"Winehouse's infamous image, as anyone who has looked on the Internet lately knows, is less about dignity and more about a march toward Sid Vicious-style self-immolation-- a No Future punk-degeneration dreamgirl chic, with a dash of Funny Girl Babs thrown in for good measure. What makes this act slightly less than amusing is the fact that Winehouse has built her stardom on recycling the looks and sounds-- the Wurlitzer, hand claps and upright bass-- of Freedom Ride-era pop music to sell her tale of rapidly unfolding decline. It's one thing in our celebreality culture of scandals and bad behavior to garner attention by singing a pop anthem about resisting rehab. It's quite another to set these finely crafted tales from the "gritty" English 'hood to doo-wop hopefulness and buoyant, "Dancing in the Streets" percussive melodies that recall the upbeat tenor of King-era activism. This summer, the dissonance grew deafening when Winehouse was caught on video singing slurs about blacks and Asians--not to mention gays and disabled folk--to the tune of "Head, Shoulders, Knees and Toes" while hanging out in what looked like a crack den. A few weeks later, issuing the requisite public apology, she slurred her way through the lead vocals of the Special AKA's New Wave classic, "Free Nelson Mandela," in the presence of the man himself, on the occasion of his ninetieth birthday celebration in Hyde Park."
While I do agree with Brooks' evaluation for the most part, and have been similarly disappointed in Winehouse's performance and perverse success, especially when you consider Sharon Jones' relatively lower sales, I have to stop and wonder if I am wrong in being so critical. After all, isn't black music essentially about reinvention and improvisation, which is arguably what Winehouse does? And as a post modern artist, shouldn't she be commended for reinterpreting traditional forms of music, adding in her own (albeit twisted) way elements of modern existence - which I am sorry to say includes drug and alcohol abuse along with all the other social taboos that Winehouse freely indulges in? Plus, can we really compare her to the minstrel acts if we know that her music is not merely a performance and is in deed a retelling of her real life as she lives it? Isn't it possible that in being an "outsider" herself (Jewish, female, working class) she has found in black music a form of expression that has traditionally been an outlet for the ostracized? And to take a step further, and bring up a point that has long troubled me, what does it mean to use terms like "black music." I took a class this past spring on the topic and as most of these college courses go, we did not really get to a definitive answer, and maybe that's because there really isn't one. But if I am to stick to my mantra about generalizations, cliches etc then wouldn't the logical conclusion be that it is impossible if not ignorant to compartmentalize music based on racial criteria?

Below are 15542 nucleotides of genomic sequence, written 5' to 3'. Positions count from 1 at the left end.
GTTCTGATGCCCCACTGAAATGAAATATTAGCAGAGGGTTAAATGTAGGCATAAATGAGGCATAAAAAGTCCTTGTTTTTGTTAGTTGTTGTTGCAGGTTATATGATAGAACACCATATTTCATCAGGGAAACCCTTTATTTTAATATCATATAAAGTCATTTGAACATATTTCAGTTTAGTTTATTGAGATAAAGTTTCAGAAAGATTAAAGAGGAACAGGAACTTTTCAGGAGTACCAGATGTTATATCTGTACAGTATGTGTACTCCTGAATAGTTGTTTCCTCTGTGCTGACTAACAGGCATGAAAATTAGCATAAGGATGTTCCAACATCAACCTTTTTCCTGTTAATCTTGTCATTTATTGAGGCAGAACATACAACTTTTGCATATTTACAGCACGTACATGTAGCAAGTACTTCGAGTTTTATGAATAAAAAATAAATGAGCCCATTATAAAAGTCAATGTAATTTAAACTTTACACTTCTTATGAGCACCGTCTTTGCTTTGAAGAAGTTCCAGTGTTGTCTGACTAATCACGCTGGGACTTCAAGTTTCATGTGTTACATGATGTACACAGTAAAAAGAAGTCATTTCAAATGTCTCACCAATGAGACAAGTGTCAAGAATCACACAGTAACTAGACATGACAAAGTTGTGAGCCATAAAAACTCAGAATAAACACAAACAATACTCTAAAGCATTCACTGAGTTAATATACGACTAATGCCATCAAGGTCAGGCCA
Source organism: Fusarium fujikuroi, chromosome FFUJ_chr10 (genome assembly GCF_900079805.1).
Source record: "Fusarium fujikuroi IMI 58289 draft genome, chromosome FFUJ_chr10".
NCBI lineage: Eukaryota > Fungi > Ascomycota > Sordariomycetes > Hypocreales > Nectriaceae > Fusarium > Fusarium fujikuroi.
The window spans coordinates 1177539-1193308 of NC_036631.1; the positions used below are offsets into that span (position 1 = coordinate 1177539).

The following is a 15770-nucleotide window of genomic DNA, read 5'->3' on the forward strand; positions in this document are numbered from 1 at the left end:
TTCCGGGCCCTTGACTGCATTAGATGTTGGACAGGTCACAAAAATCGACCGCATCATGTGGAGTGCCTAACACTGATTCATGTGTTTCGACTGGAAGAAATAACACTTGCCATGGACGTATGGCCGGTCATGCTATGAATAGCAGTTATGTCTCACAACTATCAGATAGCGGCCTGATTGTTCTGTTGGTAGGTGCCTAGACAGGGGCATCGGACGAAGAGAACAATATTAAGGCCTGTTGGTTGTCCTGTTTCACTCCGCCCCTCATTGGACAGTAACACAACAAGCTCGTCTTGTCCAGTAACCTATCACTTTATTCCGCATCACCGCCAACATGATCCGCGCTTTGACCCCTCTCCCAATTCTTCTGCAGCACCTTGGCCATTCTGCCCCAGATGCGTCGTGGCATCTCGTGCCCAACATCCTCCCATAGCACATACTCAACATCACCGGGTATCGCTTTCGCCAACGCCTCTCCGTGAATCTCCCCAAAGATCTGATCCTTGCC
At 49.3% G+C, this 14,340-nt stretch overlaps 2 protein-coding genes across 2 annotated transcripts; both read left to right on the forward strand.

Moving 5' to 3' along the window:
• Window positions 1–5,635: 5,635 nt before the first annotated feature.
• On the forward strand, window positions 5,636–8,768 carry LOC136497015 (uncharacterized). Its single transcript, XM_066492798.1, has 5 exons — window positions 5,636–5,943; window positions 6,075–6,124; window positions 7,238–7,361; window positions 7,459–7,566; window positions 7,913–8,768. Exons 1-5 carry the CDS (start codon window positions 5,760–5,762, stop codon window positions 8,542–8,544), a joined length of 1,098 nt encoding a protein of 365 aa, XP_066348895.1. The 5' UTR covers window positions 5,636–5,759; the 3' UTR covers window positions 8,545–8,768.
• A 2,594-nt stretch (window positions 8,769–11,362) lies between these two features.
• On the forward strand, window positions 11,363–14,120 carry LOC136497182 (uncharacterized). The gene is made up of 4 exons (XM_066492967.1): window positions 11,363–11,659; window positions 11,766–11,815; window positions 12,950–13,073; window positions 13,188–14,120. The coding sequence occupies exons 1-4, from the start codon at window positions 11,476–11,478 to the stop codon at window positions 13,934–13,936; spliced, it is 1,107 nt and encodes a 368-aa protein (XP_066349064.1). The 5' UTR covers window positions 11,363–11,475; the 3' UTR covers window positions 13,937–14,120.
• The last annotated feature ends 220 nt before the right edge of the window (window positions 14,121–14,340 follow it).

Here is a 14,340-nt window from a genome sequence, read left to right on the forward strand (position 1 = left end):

I have been thinking about ownership and identity what with the recent article I read over at Dutty Artz and even though I left that post hanging, I find that I am forced to reconsider this issue again. I am a little bit more skeptical about Moby's method, however, than I am of Winehouse's - this is not to say that I value any one of their musical contributions more, but that I think Winehouse's link to black music seems a little more organic than Moby's.
In his piece, Taliesin writes:
"Somehow Moby has tamed the crude and deep emotions of the Southern negro and created a music with all of the potent signifiers of hip (synth pads!!! safe minorities!!! bass beats!!!) and none of the burden of the lived experience of black folk."
While Taliesin's argument gets incredibly technical (can't front, I had to reread it to get what he was talking about), I generally agree that Moby's rendition of the music is sterilized. However, I tend to be a little bit more lenient on these matters and think that Moby's citation, although not as thorough as it could have been (if you agree with Taliesin's argument), is sufficient in encouraging the conscientious listener to dig deeper and learn more about the original artists and their music. Taliesin sort of acknowledges this as well, as he points out that his argument is more about "superstructural forces of mass marketing" and lays the responsibility more squarely on the audience.
UPDATE: Tami over at Racialicious tackles this issue and further explores the subsequent complications.